Now that we have a functional web application our next step is to get it live on the internet. Earlier in the book, we covered the steps involved to deploy our simple API application to Heroku, but Yumroad is a bit more complicated in that it has a database, has job workers for delayed jobs, uses a Redis cache, and needs SSL.
In order for our application to be accesible to end users, we need to configure each of the pieces of our infrastructure.
We will need to configure each of these pieces in order to get our application up and running.
Which setup should I use?
When you are starting off, the best choice is to choose an infrastructure design that will require the least mental overhead and will allow you to focus on your application. For most developers, the choice when you are starting off would be to platform as a service provider.
If you're a new developer and haven't had much infrastructure experience, you are certainly better off using a PaaS (platform as a service) provider like Heroku. Platforms like Heroku make it easy to setup servers, databases, and scale up your application. You will not need to worry as much about how to deploy new versions or if the underlying servers go down. The free plans are often enough to test your applications and run lightweight applications. When you are ready, you can pay for more resources as you go to improve performance.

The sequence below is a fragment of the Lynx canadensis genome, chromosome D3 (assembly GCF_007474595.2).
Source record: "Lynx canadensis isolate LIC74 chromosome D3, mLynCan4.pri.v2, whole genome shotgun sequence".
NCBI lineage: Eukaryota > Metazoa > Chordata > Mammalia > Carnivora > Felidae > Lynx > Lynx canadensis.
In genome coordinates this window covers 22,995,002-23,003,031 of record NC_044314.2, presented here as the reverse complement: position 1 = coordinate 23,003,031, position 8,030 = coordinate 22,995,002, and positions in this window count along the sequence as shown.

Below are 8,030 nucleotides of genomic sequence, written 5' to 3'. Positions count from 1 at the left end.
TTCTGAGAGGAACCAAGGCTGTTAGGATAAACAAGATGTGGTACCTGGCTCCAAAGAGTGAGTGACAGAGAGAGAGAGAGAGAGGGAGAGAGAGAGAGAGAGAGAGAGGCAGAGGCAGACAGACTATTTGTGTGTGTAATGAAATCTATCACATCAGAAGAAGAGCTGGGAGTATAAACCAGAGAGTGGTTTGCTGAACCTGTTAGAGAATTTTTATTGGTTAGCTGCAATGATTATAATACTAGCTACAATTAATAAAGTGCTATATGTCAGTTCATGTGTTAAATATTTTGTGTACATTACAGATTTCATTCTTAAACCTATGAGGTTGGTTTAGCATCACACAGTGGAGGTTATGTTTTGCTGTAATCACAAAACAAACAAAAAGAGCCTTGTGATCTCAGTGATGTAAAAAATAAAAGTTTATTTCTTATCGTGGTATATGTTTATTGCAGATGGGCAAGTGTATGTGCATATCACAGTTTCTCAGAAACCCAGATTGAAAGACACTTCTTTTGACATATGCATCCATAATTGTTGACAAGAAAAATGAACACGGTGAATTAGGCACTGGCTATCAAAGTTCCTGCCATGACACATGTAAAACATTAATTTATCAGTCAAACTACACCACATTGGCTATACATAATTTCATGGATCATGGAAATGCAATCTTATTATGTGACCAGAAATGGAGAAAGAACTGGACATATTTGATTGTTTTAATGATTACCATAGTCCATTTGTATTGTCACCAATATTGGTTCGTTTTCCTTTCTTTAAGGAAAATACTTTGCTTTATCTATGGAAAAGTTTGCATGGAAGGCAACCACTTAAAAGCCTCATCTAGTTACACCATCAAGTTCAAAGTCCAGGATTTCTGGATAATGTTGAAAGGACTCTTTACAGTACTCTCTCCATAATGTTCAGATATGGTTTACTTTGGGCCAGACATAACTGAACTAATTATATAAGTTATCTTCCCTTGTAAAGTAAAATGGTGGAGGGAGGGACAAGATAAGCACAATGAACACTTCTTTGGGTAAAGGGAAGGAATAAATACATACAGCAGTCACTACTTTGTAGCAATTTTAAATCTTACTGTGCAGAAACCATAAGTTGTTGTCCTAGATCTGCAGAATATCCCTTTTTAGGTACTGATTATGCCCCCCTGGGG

If you are working on a much larger project, you may find that Heroku is not as economical if your application needs a lot of resources or is performance sensitive. In that case, you should look at manually configuring servers. If you do that, you will need to manage the servers, the configuration, and how you will have to think about getting new versions of the code updated on the servers.
Create an account on Heroku and download the Heroku CLI if you haven't already done that.
To install the Heroku command line interface, you can go to the download page available at https://devcenter.heroku.com/articles/heroku-cli and walk through the installer for your operating system.
You will also need to have "git", a version tracking software tool, installed. In Ubuntu (or Ubuntu under Windows Subsytem for Link) you can install it with
sudo apt-get install git. On a Mac, you can use
homebrew to install
git by running
brew install git in your terminal.
Our first step is to create an application on Heroku and set up our folder to point to that app. In your Heroku dashboard, create a new application and specify a name. In our example, we'll use
yumroad-prod, but you can use any available name.
Now that we have an application, we'll also want to configure some of the other infrastructure pieces like our database and Redis cache. In the resources tab of the Heroku dashboard for our application, find the add ons section and add the "Heroku Postgres" add on. You can use the free hobby plan for now.
Why Postgres? It's a personal preference. Any good relational database supported by SQLAlchemy like MySQL will work.
Once you have installed Heroku Postgres, you can tweak settings and view credentials if you need them on the datastore dasbhoard, which you can access through the resources tab.
Next we'll repeat the process for Redis by installing "Heroku Redis"